We’ve come a long way from the medieval sanitary belt tucked under the bed. Periods are no longer a totally taboo subject, which is great news: the more girls know about their bodies, the more likely they are to make smart, informed decisions about their health. But no matter how common period talk becomes in mainstream media, for young girls, the first period can still be a source of anxiety.
Here are four ways moms (and dads!) can take the fear out of their daughter’s period.
Technology is a great tool for translating your daughter’s biology into a language she can understand. Period trackers can demystify menstrual cycles, from sleep disruption to flow volume — and the tricky emotional shifts that accompany them! Tracking apps will also help your teen become aware of irregularities that could require medical attention.
No need to get cringe-worthily personal, but sharing your own period story can help your teen feel less alone as she navigates her changing body. Take the time to explain why some days, you can’t get through the morning commute without a jumbo pack of peanut M&Ms. Be honest about your moods and messes, and she’ll be better able to contextualize her own hormones and physical changes.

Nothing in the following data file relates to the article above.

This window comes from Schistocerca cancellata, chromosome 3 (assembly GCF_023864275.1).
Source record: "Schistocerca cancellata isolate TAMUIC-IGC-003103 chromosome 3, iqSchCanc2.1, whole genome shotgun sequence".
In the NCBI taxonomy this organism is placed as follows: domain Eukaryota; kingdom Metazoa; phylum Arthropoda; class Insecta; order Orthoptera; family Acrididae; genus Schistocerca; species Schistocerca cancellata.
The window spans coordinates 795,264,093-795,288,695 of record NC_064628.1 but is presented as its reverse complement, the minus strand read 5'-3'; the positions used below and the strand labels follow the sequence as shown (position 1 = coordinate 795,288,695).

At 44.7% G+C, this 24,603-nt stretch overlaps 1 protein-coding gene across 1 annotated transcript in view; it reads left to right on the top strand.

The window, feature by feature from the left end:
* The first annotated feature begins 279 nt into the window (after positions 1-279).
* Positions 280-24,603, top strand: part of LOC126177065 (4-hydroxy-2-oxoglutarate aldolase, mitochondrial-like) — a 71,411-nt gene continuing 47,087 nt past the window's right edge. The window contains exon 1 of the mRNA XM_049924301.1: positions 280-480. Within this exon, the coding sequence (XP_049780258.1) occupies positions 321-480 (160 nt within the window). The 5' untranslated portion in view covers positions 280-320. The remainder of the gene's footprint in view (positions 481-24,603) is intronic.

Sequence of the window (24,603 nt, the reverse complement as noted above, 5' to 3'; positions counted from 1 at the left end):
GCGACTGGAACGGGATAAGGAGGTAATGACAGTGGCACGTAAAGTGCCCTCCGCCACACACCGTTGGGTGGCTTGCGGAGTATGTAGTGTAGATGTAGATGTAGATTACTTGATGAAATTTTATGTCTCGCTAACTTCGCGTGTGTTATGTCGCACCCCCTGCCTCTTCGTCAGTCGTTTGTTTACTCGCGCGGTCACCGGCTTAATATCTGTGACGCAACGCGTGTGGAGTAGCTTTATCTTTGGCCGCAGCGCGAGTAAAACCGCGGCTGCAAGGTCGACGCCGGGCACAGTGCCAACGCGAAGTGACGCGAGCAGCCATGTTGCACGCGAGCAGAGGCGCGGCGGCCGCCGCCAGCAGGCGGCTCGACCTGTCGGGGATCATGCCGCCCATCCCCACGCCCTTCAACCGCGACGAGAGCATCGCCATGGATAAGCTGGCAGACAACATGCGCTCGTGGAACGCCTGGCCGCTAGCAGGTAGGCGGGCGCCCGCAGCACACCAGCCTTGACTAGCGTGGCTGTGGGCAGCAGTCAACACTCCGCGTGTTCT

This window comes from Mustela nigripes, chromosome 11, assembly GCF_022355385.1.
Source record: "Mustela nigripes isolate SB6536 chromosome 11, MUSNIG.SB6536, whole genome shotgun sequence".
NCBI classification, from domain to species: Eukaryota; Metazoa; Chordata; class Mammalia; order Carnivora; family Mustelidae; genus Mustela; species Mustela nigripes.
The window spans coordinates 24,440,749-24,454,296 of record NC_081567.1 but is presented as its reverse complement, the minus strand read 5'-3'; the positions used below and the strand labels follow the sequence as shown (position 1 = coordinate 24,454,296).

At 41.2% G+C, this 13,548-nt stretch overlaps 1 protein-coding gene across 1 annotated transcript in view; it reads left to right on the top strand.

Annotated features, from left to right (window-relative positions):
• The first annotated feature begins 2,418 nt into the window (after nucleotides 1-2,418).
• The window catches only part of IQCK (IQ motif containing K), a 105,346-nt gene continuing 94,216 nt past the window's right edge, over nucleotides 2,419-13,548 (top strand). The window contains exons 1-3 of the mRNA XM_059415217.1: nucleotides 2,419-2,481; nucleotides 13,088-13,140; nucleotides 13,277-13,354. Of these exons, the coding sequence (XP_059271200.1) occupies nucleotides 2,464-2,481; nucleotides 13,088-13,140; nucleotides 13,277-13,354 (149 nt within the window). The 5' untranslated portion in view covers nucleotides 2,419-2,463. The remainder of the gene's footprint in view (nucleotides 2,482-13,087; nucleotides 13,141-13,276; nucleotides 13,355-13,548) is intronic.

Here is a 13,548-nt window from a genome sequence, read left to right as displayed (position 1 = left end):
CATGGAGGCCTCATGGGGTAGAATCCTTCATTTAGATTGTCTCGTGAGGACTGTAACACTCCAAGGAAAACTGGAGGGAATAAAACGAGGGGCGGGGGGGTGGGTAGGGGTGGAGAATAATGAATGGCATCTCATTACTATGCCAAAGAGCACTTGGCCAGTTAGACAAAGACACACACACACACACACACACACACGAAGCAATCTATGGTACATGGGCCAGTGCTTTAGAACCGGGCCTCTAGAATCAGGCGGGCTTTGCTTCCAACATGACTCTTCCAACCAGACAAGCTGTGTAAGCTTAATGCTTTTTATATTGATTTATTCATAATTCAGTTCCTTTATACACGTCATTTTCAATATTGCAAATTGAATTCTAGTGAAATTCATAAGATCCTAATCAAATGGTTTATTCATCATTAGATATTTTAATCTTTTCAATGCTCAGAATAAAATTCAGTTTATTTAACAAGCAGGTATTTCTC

Gone are the days of bulky pads and terrifying vending-machine tampons. From menstrual cups to sea sponges, your teen should have no trouble finding a period product that works for her. We especially love period panties, since they provide back-up protection against the leaks and stains that terrorized our own high school days. Canada’s Knixwear has been making awesome seamless, leakproof panties for a few years now, and they’ve just launched Knixteen — period underwear designed specifically for young girls, complete with a built-in panty liner for maximum protection against moisture, odor, and leaks. They’re a simple and effective way to make your teen feel totally in control of her period.
Don’t wait until she’s Googled and gossiped her way to a bizarro idea of what periods are actually like. Most girls will begin menstruating between the ages of 10 and 15, but it’s not uncommon for girls as young as 6 or 7 to be aware of what will happen to their body as they grow up. If she’s old enough to ask questions, she’s old enough to hear the answers! By talking openly about menstruation before puberty hits, your daughter will be much more likely to come to you with questions and concerns, and to understand that her period — and all its quirks — is absolutely nothing to be scared of.